Phononic Frequency Combs For Engineering MEMS/NEMS Devices With Tunable Sensitivity
Adarsh V. Ganesan, Ashwin Seshia, Jason J. Gorman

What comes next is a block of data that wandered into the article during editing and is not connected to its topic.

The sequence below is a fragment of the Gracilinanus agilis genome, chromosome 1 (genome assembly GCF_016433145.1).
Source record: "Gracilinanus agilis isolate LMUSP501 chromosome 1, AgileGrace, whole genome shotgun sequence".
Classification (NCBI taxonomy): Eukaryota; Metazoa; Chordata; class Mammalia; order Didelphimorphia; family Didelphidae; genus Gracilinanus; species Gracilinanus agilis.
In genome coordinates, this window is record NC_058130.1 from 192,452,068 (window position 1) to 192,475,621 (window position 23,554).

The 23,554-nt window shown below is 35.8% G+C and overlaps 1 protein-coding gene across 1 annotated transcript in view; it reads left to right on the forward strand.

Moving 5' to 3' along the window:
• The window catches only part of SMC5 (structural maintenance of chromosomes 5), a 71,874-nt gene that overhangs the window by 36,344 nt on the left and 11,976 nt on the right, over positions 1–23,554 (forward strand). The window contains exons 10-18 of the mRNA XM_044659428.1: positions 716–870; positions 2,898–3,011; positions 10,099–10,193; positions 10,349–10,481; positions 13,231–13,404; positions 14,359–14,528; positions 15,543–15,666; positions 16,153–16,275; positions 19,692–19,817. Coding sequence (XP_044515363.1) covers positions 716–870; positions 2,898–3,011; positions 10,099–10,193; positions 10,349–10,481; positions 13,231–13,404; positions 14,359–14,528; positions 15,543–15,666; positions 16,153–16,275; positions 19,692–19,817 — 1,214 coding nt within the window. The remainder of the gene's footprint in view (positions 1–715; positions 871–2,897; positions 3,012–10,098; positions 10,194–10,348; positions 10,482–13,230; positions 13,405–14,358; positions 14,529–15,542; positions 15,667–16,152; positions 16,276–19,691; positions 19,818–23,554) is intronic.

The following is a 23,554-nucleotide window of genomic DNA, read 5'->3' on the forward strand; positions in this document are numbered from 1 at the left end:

Over the past two decades, MEMS resonators have received considerable attention for physical, chemical and biological sensing applications. Typically, the operation of MEMS resonant sensors relies on the tracking of a resonance frequency using a feedback oscillator. The sensitivity of these sensors is limited by physical parametric variations, as in the Youngs modulus, and noise in the oscillator circuit, such that improvement in the sensitivity can require significant effort in the design, fabrication, ovenization, and control of the resonator. In this paper, we experimentally demonstrate an alternative sensing approach based on a newly documented physical phenomenon, phononic frequency combs, where the sensitivity can be actively tuned by the drive conditions. In addition, the spectral response of frequency combs enables an N+1 fold enhancement in the sensitivity, with 2N+1 being the number of spectral lines associated with a frequency comb.